By Ellen Arkfeld

Assisted suicide for psychiatric patients has been legal in the Netherlands since 1993, a country with some of the longest standing euthanasia practices. The main argument for euthanasia in the Netherlands is the autonomy of the patient. Whether psychiatric patients are able to objectively determine that their suffering is irreversible is coming under question in a recent study on assisted suicide in patients with mental disorders. Click here to watch a video.

The study found that in more than half of approved cases, patients could have been helped by treatment that they declined.  The most common diagnosis was depression, and this was frequently accompanied by diagnoses of other personality and mental disorders.  The study found that many patients often said that loneliness motivated their choice. Click here to learn more.

Further, patients often got assistance to die from doctors they didn’t know, and many used a “mobile end-of-life clinic”, which consists of a doctor and a nurse and is funded by a euthanasia advocacy organization.  Physicians and bioethicists are critical of the fact that doctors other than psychiatrists are making these decisions.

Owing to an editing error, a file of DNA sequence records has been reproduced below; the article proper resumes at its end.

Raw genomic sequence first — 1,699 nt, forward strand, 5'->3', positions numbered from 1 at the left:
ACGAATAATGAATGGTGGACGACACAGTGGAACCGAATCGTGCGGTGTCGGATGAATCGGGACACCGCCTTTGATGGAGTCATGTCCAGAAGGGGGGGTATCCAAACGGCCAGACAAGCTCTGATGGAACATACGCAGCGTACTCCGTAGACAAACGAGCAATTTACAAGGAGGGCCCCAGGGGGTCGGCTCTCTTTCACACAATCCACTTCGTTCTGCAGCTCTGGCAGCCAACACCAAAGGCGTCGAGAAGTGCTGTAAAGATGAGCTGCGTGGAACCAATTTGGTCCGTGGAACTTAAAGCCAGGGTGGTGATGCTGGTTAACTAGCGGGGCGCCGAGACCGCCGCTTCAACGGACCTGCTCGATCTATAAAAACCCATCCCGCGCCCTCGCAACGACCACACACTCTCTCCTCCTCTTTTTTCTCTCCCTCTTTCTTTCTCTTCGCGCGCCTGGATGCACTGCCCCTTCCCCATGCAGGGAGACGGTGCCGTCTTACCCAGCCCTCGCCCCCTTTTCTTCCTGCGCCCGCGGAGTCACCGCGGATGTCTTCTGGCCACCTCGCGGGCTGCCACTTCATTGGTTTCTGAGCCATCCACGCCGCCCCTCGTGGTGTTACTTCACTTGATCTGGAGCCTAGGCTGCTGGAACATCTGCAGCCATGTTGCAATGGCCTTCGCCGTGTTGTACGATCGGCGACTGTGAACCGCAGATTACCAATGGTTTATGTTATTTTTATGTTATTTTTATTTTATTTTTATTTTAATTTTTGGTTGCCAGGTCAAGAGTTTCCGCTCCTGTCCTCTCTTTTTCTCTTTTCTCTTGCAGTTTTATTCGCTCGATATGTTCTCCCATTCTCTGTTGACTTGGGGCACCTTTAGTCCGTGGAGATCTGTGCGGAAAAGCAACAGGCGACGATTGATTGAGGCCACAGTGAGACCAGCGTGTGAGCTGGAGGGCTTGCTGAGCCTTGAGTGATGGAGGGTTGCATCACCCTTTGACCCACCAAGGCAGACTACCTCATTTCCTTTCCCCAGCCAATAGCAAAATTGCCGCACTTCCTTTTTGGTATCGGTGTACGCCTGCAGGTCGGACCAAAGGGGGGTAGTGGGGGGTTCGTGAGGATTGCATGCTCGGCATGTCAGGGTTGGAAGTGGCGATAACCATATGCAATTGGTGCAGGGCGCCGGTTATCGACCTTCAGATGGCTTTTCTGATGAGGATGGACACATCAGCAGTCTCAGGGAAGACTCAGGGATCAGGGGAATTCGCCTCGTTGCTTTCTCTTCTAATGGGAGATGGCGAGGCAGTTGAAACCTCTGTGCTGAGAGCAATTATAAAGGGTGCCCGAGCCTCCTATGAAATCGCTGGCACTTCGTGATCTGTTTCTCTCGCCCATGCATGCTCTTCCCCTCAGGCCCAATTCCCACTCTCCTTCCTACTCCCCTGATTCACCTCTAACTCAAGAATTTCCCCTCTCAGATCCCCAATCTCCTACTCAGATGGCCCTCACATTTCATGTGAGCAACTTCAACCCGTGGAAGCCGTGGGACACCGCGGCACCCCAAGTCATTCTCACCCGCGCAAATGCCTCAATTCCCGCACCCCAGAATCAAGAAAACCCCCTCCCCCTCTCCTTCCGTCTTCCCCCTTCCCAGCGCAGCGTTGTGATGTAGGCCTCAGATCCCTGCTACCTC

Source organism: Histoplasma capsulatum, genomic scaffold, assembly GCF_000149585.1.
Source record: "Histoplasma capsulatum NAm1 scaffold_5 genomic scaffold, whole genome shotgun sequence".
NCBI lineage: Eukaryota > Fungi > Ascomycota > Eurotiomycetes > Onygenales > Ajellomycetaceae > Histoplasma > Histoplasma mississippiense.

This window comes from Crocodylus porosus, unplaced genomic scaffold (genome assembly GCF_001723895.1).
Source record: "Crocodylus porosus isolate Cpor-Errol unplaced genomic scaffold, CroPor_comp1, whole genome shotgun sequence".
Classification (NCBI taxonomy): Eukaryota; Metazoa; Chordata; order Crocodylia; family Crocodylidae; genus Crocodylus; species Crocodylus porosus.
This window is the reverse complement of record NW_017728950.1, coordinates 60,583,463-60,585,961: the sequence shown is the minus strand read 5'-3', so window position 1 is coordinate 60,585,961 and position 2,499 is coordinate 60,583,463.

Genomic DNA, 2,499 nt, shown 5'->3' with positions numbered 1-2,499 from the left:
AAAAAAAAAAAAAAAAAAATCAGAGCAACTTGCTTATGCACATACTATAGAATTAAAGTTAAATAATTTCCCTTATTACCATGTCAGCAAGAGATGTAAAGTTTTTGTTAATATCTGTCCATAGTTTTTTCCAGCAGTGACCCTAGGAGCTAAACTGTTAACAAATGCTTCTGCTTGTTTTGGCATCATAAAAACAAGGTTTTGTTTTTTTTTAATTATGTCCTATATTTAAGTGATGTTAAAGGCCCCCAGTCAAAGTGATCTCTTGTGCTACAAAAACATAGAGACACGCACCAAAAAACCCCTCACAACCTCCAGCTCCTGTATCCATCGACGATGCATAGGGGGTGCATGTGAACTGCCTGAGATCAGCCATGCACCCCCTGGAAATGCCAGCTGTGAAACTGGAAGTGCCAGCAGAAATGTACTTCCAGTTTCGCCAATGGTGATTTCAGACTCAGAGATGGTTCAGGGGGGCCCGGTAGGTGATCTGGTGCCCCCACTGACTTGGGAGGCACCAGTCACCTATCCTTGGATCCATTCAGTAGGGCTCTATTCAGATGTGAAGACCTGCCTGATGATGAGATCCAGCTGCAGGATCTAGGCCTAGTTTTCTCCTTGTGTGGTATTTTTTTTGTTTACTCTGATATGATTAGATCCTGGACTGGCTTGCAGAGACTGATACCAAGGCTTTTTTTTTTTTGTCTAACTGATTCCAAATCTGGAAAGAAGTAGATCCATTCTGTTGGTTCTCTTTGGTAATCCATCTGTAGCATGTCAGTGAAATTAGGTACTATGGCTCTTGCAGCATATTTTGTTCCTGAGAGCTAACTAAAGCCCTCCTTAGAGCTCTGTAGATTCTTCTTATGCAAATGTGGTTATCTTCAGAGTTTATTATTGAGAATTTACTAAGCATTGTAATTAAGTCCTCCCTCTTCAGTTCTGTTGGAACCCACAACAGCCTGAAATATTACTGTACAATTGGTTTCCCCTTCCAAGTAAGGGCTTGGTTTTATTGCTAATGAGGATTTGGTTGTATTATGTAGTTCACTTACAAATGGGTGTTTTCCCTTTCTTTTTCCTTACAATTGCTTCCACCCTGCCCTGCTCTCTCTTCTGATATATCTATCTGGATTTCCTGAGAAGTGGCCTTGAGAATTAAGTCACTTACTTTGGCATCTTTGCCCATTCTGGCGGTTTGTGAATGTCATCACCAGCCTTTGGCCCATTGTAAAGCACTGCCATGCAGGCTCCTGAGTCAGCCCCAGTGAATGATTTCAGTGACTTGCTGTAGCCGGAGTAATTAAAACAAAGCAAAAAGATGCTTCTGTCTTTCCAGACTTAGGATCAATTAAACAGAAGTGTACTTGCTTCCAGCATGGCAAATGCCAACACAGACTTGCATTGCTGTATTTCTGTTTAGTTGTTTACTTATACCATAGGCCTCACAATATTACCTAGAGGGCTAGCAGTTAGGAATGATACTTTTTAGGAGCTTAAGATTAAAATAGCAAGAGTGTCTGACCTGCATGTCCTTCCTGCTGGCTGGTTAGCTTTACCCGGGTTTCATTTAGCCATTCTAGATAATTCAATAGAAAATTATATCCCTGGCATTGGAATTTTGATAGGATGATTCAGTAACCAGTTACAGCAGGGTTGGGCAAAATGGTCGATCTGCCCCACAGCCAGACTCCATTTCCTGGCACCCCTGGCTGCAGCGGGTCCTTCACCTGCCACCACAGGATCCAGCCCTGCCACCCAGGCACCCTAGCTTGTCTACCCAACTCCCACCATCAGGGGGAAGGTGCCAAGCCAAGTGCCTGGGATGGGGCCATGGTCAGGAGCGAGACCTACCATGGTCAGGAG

This study presents a conflict between the desire to maintain patient autonomy and the nature of psychiatric disorders.  On one hand, the suffering that patients endure in mental health cases should be treated as seriously as the suffering of physical health cases, and the autonomy of psychiatric patients should be respected just like the autonomy of patients with physical illnesses. However, as this study shows, a common symptom of mental illnesses like depression is the feeling that things will not improve.  Some worry that planning the death of psychiatric patients indicates a failure in treatment.

In the United States, assisted suicide is only legal in five states for adults with terminal illnesses, and is illegal for patients with mental health disorders.

Assisted suicide for patients with mental disorders is legal in the Netherlands, Belgium, and Switzerland, who have some of the most liberal assisted suicide laws in the world.   Euthanasia appears to be on the rise: in Belgium, there were 742 deaths from euthanasia between 2004 and 2005, but 2,086 between 2010 and 2011.

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